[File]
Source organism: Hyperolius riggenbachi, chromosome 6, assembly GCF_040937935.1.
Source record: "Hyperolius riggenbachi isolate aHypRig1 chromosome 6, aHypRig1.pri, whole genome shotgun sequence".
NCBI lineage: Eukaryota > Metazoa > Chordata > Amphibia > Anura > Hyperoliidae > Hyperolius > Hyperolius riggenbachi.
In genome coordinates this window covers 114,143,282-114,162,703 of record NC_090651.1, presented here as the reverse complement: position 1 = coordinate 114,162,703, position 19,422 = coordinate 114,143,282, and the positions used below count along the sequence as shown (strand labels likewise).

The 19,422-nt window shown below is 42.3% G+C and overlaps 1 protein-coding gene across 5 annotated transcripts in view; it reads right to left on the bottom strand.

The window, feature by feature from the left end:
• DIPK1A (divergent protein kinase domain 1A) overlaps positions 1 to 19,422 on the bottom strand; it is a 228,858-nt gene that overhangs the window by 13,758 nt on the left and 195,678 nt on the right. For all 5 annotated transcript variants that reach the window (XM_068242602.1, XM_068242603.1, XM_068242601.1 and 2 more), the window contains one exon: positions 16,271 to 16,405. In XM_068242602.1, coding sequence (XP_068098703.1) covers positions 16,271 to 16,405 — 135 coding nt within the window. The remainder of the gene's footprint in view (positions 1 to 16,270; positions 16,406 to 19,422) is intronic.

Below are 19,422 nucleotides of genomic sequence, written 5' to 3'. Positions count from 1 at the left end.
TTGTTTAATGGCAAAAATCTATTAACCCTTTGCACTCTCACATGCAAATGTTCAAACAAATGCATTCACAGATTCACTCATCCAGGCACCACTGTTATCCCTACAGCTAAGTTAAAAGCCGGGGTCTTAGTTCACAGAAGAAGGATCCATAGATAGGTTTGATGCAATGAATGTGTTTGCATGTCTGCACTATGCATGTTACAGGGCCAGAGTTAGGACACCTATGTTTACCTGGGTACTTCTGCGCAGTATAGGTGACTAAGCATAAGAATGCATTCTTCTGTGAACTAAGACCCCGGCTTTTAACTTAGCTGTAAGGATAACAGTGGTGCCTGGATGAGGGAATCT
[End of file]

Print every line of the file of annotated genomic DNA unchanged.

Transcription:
Source organism: Hyperolius riggenbachi, chromosome 6, assembly GCF_040937935.1.
Source record: "Hyperolius riggenbachi isolate aHypRig1 chromosome 6, aHypRig1.pri, whole genome shotgun sequence".
NCBI lineage: Eukaryota > Metazoa > Chordata > Amphibia > Anura > Hyperoliidae > Hyperolius > Hyperolius riggenbachi.
In genome coordinates this window covers 114,143,282-114,162,703 of record NC_090651.1, presented here as the reverse complement: position 1 = coordinate 114,162,703, position 19,422 = coordinate 114,143,282, and the positions used below count along the sequence as shown (strand labels likewise).

The 19,422-nt window shown below is 42.3% G+C and overlaps 1 protein-coding gene across 5 annotated transcripts in view; it reads right to left on the bottom strand.

The window, feature by feature from the left end:
• DIPK1A (divergent protein kinase domain 1A) overlaps positions 1 to 19,422 on the bottom strand; it is a 228,858-nt gene that overhangs the window by 13,758 nt on the left and 195,678 nt on the right. For all 5 annotated transcript variants that reach the window (XM_068242602.1, XM_068242603.1, XM_068242601.1 and 2 more), the window contains one exon: positions 16,271 to 16,405. In XM_068242602.1, coding sequence (XP_068098703.1) covers positions 16,271 to 16,405 — 135 coding nt within the window. The remainder of the gene's footprint in view (positions 1 to 16,270; positions 16,406 to 19,422) is intronic.

Below are 19,422 nucleotides of genomic sequence, written 5' to 3'. Positions count from 1 at the left end.
TTGTTTAATGGCAAAAATCTATTAACCCTTTGCACTCTCACATGCAAATGTTCAAACAAATGCATTCACAGATTCACTCATCCAGGCACCACTGTTATCCCTACAGCTAAGTTAAAAGCCGGGGTCTTAGTTCACAGAAGAAGGATCCATAGATAGGTTTGATGCAATGAATGTGTTTGCATGTCTGCACTATGCATGTTACAGGGCCAGAGTTAGGACACCTATGTTTACCTGGGTACTTCTGCGCAGTATAGGTGACTAAGCATAAGAATGCATTCTTCTGTGAACTAAGACCCCGGCTTTTAACTTAGCTGTAAGGATAACAGTGGTGCCTGGATGAGGGAATCT